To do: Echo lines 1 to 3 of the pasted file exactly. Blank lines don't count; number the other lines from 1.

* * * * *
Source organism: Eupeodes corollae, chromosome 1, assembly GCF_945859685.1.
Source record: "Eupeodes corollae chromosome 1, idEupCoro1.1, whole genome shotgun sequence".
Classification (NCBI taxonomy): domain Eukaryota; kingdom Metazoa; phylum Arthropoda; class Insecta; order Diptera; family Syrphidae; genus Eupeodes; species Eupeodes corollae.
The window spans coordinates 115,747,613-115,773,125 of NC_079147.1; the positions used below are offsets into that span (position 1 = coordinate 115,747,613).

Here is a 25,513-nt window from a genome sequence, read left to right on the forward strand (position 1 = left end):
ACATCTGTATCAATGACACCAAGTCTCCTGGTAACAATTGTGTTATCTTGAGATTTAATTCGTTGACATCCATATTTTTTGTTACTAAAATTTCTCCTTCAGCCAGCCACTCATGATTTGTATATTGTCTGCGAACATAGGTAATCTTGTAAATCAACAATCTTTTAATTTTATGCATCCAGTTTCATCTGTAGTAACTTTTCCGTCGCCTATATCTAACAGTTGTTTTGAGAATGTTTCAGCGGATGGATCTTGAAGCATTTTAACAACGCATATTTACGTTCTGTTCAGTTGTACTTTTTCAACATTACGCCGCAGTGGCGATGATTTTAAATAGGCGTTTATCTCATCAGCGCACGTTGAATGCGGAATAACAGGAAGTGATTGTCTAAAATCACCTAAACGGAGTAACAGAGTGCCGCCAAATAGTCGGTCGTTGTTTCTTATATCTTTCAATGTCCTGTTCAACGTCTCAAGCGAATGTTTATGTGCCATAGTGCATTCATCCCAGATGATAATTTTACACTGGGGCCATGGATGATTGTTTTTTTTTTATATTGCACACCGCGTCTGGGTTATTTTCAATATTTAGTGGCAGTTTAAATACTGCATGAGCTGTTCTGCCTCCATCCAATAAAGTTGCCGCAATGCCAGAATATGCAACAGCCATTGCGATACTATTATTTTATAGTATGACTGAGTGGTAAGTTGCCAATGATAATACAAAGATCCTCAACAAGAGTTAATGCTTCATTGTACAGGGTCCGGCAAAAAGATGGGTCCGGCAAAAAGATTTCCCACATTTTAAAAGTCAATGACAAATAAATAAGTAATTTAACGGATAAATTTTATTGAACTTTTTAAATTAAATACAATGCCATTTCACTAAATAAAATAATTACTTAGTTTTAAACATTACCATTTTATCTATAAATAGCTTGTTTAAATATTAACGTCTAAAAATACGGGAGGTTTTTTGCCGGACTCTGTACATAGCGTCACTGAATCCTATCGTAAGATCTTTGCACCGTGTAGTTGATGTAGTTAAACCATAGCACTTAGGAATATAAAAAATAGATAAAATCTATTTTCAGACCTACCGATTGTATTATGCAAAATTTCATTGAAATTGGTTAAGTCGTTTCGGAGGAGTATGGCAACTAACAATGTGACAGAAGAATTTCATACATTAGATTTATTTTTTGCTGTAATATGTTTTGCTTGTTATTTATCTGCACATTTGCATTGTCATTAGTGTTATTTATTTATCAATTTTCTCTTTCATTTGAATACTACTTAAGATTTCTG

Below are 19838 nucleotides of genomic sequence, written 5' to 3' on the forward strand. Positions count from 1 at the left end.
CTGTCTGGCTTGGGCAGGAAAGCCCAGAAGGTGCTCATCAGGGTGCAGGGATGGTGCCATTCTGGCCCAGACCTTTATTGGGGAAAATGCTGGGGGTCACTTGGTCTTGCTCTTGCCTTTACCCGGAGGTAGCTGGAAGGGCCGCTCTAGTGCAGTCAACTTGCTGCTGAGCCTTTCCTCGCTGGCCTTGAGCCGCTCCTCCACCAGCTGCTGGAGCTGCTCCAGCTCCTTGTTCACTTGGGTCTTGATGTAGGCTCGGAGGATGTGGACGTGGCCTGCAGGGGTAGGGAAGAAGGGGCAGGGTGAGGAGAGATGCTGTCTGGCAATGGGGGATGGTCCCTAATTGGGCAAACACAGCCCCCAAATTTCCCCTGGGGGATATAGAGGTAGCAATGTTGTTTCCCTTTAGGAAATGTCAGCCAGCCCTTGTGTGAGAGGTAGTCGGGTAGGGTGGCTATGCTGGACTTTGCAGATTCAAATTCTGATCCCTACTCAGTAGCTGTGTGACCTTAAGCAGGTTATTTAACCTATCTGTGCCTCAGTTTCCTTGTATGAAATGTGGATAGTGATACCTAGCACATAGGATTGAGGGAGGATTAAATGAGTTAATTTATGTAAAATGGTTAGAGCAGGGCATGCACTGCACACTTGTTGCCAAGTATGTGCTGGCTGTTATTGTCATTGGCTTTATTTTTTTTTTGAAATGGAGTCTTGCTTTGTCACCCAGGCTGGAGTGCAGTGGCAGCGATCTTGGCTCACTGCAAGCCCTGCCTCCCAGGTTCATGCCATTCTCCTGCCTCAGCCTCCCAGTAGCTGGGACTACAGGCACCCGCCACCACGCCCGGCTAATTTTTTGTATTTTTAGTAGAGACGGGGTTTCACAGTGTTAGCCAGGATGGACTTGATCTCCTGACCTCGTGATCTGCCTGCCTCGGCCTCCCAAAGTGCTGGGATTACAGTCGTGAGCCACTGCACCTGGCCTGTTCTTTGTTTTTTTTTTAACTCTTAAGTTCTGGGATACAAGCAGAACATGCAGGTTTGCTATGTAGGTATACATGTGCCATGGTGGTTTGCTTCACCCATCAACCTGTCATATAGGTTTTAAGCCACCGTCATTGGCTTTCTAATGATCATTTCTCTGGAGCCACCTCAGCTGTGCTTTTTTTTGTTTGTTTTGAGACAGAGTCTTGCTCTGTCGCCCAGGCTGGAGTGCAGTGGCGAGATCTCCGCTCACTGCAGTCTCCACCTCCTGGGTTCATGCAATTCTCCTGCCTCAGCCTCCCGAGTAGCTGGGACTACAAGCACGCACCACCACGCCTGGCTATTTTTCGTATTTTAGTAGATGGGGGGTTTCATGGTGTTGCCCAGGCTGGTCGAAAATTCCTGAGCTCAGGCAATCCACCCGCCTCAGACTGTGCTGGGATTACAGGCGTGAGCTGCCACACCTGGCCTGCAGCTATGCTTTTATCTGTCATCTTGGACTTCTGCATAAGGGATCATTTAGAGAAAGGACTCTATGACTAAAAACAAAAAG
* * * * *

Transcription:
Source organism: Eupeodes corollae, chromosome 1, assembly GCF_945859685.1.
Source record: "Eupeodes corollae chromosome 1, idEupCoro1.1, whole genome shotgun sequence".
Classification (NCBI taxonomy): domain Eukaryota; kingdom Metazoa; phylum Arthropoda; class Insecta; order Diptera; family Syrphidae; genus Eupeodes; species Eupeodes corollae.